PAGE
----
People with FOP that causes extraskeletal bone growth might have abnormally shaped fingers, toes, and spines. If the bone growth continues, it can affect your ability to walk or even breathe normally. Your doctor will take severe symptoms very seriously as they can affect both the quality and span of your life. 

If you have heterotopic ossification from POH, the bone growth will normally happen in the subcutaneous fat between your skin and muscles. Eventually, the bone growth can also spread to deeper layers of your soft and connective tissues.

Early heterotopic ossification symptoms such as fever, swelling, and joint pain can often be mistaken for other conditions. 

To help rule out other possibilities, your doctor might order blood tests and various imaging tests to look for bone fragments. The imaging tests might include:

If you develop heterotopic ossification after an injury or total hip replacement, your doctor will likely rate the bone fragments on a scale between 1 and 4. The most commonly used grading scale is called the Brooker classification. 

Grade 1 is the earliest stage of heterotopic ossification. In grade 1, you might have small bone fragments growing in the tissue around your hip. 

Grade 2 heterotopic ossification happens when the bone fragments spread to other parts of your pelvis and femur (thigh bone). The bone growths will be at least 1 centimeter apart from each other.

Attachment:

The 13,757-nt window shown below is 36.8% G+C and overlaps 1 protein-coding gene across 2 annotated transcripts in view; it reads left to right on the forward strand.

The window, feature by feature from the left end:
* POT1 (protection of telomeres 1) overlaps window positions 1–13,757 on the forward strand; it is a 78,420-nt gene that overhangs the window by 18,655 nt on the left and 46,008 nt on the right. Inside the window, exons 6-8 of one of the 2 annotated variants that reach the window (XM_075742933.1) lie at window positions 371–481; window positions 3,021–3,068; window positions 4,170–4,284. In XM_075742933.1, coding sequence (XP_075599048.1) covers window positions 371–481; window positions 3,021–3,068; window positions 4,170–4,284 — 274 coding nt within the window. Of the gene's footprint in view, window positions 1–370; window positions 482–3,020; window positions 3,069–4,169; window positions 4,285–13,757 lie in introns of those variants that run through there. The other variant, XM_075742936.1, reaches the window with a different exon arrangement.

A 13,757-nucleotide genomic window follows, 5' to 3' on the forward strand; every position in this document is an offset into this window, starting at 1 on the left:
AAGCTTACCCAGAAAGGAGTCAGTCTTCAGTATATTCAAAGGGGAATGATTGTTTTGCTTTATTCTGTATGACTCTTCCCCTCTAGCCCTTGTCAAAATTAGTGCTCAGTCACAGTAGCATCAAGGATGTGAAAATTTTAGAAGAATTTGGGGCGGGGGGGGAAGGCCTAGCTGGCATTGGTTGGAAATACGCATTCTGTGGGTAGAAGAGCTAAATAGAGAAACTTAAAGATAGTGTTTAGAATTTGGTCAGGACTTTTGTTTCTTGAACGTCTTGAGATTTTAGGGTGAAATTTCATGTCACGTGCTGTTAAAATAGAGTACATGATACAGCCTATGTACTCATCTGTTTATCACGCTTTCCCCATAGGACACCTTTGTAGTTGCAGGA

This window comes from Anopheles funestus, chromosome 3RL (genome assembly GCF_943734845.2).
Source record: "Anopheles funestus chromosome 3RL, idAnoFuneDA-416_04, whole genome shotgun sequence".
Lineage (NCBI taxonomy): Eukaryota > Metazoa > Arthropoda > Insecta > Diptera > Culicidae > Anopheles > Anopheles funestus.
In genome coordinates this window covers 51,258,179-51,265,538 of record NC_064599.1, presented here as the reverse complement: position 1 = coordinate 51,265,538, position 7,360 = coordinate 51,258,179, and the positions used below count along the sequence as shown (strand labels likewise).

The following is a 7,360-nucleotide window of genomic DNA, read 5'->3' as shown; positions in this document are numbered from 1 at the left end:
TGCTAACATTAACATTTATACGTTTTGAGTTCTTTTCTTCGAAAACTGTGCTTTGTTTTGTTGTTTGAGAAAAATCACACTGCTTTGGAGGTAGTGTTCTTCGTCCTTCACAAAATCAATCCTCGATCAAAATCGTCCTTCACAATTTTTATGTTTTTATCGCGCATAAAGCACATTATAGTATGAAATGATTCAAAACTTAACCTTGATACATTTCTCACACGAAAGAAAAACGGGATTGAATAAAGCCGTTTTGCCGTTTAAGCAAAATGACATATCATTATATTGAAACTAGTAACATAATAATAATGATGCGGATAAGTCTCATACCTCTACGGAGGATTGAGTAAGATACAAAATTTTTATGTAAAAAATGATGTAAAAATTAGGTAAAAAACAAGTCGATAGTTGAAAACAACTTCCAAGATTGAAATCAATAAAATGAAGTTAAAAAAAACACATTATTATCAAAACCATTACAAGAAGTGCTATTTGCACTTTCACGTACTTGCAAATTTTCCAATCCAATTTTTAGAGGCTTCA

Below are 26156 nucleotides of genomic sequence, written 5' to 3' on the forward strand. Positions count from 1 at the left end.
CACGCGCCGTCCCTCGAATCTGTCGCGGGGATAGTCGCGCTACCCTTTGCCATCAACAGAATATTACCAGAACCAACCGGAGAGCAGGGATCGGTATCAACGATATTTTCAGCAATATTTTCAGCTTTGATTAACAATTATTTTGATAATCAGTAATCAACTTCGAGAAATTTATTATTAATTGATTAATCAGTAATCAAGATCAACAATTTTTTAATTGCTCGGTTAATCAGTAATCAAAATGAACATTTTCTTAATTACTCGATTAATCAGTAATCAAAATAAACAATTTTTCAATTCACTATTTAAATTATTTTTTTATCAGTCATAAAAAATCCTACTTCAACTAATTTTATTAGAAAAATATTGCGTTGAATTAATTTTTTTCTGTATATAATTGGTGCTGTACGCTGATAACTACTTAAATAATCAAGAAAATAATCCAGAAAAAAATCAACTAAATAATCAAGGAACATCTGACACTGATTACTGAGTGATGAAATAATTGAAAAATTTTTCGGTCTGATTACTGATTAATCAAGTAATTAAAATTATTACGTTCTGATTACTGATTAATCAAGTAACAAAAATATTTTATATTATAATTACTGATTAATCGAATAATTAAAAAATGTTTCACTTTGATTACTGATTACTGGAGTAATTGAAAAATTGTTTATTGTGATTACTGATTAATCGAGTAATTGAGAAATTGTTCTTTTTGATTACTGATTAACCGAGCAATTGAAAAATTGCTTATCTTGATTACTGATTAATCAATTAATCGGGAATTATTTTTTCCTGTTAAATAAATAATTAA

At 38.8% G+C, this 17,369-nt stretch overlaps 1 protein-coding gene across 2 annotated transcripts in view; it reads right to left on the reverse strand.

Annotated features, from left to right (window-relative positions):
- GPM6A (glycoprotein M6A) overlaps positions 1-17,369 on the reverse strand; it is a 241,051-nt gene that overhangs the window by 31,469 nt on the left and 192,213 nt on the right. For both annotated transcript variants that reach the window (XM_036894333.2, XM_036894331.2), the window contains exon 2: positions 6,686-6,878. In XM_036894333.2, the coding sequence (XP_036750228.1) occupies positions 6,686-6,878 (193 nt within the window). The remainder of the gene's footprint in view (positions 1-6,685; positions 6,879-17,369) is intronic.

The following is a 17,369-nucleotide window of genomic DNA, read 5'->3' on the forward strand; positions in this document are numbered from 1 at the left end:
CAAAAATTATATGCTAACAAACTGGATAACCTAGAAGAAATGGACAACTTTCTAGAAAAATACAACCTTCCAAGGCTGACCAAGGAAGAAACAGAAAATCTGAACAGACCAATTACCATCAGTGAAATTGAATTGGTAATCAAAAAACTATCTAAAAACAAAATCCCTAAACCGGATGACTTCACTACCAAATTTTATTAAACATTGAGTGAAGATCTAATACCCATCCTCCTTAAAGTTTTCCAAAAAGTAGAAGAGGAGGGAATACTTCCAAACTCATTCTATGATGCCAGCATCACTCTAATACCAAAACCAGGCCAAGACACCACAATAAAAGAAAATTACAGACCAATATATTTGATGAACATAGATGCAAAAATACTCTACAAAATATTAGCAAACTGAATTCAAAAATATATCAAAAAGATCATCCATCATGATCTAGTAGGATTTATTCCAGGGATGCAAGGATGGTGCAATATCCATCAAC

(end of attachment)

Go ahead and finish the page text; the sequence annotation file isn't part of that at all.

Grade 3 happens when the growths increase and are less than 1 centimeter apart. 

Grade 4 is the final stage of heterotopic ossification and happens when the bone growth fuses and prevents your joint from moving as it should.

If your doctor gives you a heterotopic ossification diagnosis, there are a few different treatment options available. Your treatment will depend on how much the disease has progressed and how severe your symptoms are. 

Your doctor might prescribe pain relievers or suggest you take certain medications like corticosteroids to help prevent further abnormal bone growth.

Physical therapy is often helpful for many people with heterotopic ossification. The exercises your care provider suggests will help you to maintain or increase your range of motion in your joints. Physical therapy can also help to manage any pain you feel from abnormal bone growth. 

If your heterotopic ossification has become very severe, your doctor might recommend surgery to remove the extraskeletal bone. Surgery is often the last resort for people whose daily lives are significantly affected by the disease. Since the extraskeletal bone growth can come back after surgery, doctors often recommend radiation therapy to keep the bone from regrowing. 

The exact cause of heterotopic ossification is hard to pinpoint, making prevention difficult. Some medications may help to prevent or slow bone growth and therefore decrease your chances of developing heterotopic ossification. 

Coumadin (Warfarin) is a type of blood thinner that might help prevent heterotopic ossification. Vitamin K is necessary for bone development, and Coumadin decreases its efficiency in your body. 

Non-steroidal anti-inflammatory drugs (NSAIDS) might also be effective at preventing bone growth by blocking bone cells from being made.

Make sure to ask your health care provider before taking any medication. It is important to talk to your doctor so you can work together to create a health care plan that is right for you.